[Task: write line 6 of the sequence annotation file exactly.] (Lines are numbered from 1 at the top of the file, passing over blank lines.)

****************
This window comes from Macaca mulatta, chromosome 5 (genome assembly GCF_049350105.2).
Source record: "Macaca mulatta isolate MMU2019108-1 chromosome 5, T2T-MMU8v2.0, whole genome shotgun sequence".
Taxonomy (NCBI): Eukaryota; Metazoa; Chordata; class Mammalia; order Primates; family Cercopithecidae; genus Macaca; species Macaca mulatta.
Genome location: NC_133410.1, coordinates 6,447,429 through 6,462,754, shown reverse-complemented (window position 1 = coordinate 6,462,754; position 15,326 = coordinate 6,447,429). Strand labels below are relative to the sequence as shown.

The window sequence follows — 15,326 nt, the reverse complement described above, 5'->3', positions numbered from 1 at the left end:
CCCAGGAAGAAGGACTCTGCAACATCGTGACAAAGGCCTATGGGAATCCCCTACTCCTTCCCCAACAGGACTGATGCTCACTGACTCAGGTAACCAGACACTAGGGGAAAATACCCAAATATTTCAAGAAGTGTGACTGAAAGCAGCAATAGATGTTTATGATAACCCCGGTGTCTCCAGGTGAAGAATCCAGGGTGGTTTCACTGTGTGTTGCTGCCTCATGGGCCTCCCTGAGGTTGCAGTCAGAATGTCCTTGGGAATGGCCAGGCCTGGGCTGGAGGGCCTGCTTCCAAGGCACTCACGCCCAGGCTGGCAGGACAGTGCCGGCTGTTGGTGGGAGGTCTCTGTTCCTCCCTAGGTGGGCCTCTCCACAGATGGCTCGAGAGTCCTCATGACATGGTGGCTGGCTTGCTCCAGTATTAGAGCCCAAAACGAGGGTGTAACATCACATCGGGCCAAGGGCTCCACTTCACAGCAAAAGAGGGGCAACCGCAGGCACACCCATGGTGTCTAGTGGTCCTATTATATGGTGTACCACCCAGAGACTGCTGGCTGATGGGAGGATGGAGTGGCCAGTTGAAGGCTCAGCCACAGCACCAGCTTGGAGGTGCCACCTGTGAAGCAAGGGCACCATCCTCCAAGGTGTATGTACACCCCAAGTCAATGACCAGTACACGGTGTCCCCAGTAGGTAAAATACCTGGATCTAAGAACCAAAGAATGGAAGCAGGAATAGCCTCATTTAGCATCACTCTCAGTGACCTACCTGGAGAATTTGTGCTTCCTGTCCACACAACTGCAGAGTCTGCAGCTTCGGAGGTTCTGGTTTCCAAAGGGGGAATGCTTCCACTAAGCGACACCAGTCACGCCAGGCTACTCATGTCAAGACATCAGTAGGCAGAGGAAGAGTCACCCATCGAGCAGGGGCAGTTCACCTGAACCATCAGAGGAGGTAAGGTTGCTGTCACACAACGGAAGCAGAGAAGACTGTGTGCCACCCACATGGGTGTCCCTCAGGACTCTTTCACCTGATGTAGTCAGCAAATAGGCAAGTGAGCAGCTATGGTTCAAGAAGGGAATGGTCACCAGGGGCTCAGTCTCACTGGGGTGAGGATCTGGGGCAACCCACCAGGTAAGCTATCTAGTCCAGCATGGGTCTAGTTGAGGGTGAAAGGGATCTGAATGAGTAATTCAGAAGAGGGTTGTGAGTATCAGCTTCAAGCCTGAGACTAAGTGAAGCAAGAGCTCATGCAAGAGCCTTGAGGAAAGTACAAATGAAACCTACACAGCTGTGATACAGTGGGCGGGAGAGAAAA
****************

CCCAGGAAGAAGGACTCTGCAACATCGTGACAAAGGCCTATGGGAATCCCCTACTCCTTCCCCAACAGGACTGATGCTCACTGACTCAGGTAACCAGACACTAGGGGAAAATACCCAAATATTTCAAGAAGTGTGACTGAAAGCAGCAATAGATGTTTATGATAACCCCGGTGTCTCCAGGTGAAGAATCCAGGGTGGTTTCACTGTGTGTTGCTGCCTCATGGGCCTCCCTGAGGTTGCAGTCAGAATGTCCTTGGGAATGGCCAGGCCTGGGCTGGAGGGCCTGCTTCCAAGGCACTCACGCCCAGGCTGGCAGGACAGTGCCGGCTGTTGGTGGGAGGTCTCTGTTCCTCCCTAGGTGGGCCTCTCCACAGATGGCTCGAGAGTCCTCATGACATGGTGGCTGGCTTGCTCCAGTATTAGAGCCCAAAACGAGGGTGTAACATCACATCGGGCCAAGGGCTCCACTTCACAGCAAAAGAGGGGCAACCGCAGGCACACCCATGGTGTCTAGTGGTCCTATTATATGGTGTACCACCCAGAGACTGCTGGCTGATGGGAGGATGGAGTGGCCAGTTGAAGGCTCAGCCACAGCACCAGCTTGGAGGTGCCACCTGTGAAGCAAGGGCACCATCCTCCAAGGTGTATGTACACCCCAAGTCAATGACCAGTACACGGTGTCCCCAGTAGGTAAAATACCTGGATCTAAGAACCAAAGAATGGAAGCAGGAATAGCCTCATTTAGCATCACTCTCAGTGACCTACCTGGAGAATTTGTGCTTCCTGTCCACACAACTGCAGAGTCTGCAGCTTCGGAGGTTCTGGTTTCCAAAGGGGGAATGCTTCCACTAAGCGACACCAGTCACGCCAGGCTACTCATGTCAAGACATCAGTAGGCAGAGGAAGAGTCACCCATCGAGCAGGGGCAGTTCACCTGAACCATCAGAGGAGGTAAGGTTGCTGTCACACAACGGAAGCAGAGAAGACTGTGTGCCACCCACATGGGTGTCCCTCAGGACTCTTTCACCTGATGTAGTCAGCAAATAGGCAAGTGAGCAGCTATGGTTCAAGAAGGGAATGGTCACCAGGGGCTCAGTCTCACTGGGGTGAGGATCTGGGGCAACCCACCAGGTAAGCTATCTAGTCCAGCATGGGTCTAGTTGAGGGTGAAAGGGATCTGAATGAGTAATTCAGAAGAGGGTTGTGAGTATCAGCTTCAAGCCTGAGACTAAGTGAAGCAAGAGCTCATGCAAGAGCCTTGAGGAAAGTACAAATGAAACCTACACAGCTGTGATACAGTGGGCGGGAGAGAAAA